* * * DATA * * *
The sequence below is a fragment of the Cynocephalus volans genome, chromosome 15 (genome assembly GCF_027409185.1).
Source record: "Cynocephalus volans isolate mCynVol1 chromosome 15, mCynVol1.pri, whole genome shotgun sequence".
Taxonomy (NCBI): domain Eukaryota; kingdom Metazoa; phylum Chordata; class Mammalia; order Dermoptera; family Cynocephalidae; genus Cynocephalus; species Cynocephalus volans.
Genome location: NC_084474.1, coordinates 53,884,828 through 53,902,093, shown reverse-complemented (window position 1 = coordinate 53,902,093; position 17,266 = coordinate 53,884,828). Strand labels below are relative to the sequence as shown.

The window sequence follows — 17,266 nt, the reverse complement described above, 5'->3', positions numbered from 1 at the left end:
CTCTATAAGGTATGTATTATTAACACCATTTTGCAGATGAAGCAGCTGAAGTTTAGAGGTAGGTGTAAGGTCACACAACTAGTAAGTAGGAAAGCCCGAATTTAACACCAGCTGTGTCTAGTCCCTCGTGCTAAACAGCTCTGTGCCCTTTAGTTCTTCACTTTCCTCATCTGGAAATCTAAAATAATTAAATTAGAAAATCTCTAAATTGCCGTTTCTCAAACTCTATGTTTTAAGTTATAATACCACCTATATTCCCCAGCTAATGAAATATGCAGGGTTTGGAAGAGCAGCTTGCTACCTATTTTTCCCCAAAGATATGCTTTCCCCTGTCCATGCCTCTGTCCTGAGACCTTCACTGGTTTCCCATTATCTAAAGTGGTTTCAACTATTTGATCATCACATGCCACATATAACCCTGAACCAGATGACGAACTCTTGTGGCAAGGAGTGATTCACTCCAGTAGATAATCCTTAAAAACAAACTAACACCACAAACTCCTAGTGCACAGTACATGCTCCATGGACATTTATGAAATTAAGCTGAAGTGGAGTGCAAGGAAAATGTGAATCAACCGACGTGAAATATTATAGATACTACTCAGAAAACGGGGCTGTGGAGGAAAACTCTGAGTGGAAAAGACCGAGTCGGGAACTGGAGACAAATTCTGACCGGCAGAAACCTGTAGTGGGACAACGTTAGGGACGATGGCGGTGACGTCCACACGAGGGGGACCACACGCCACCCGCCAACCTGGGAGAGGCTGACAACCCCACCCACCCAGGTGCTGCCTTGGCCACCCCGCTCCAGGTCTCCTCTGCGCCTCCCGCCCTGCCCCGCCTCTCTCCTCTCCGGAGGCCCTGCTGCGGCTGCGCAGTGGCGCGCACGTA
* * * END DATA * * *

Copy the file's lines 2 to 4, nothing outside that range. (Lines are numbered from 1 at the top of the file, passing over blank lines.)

Source record: "Cynocephalus volans isolate mCynVol1 chromosome 15, mCynVol1.pri, whole genome shotgun sequence".
Taxonomy (NCBI): domain Eukaryota; kingdom Metazoa; phylum Chordata; class Mammalia; order Dermoptera; family Cynocephalidae; genus Cynocephalus; species Cynocephalus volans.
Genome location: NC_084474.1, coordinates 53,884,828 through 53,902,093, shown reverse-complemented (window position 1 = coordinate 53,902,093; position 17,266 = coordinate 53,884,828). Strand labels below are relative to the sequence as shown.